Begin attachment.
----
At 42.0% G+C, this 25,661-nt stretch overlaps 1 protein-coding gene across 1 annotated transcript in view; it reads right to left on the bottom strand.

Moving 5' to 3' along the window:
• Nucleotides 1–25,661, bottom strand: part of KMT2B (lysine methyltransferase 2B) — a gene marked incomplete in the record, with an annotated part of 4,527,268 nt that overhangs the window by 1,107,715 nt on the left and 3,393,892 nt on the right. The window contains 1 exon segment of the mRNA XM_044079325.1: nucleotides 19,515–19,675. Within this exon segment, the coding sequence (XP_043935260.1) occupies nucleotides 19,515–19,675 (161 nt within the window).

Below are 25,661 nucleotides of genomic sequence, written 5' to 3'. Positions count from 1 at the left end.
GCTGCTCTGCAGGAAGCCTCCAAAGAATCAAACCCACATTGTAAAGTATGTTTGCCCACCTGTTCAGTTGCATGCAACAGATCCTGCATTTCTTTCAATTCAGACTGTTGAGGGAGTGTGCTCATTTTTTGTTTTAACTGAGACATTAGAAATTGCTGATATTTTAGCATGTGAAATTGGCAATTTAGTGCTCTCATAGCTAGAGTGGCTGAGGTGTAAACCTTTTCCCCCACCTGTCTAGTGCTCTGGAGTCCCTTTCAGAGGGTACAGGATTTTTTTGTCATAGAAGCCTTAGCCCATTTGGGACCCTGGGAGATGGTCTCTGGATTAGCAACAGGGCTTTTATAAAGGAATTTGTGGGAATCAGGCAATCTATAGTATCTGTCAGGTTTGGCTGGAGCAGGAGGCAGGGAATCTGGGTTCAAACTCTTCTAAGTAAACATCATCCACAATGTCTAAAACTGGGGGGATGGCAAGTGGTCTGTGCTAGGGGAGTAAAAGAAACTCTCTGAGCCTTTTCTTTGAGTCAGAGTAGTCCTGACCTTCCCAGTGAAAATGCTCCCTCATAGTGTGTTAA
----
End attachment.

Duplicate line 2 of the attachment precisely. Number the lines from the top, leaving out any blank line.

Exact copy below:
Moving 5' to 3' along the window: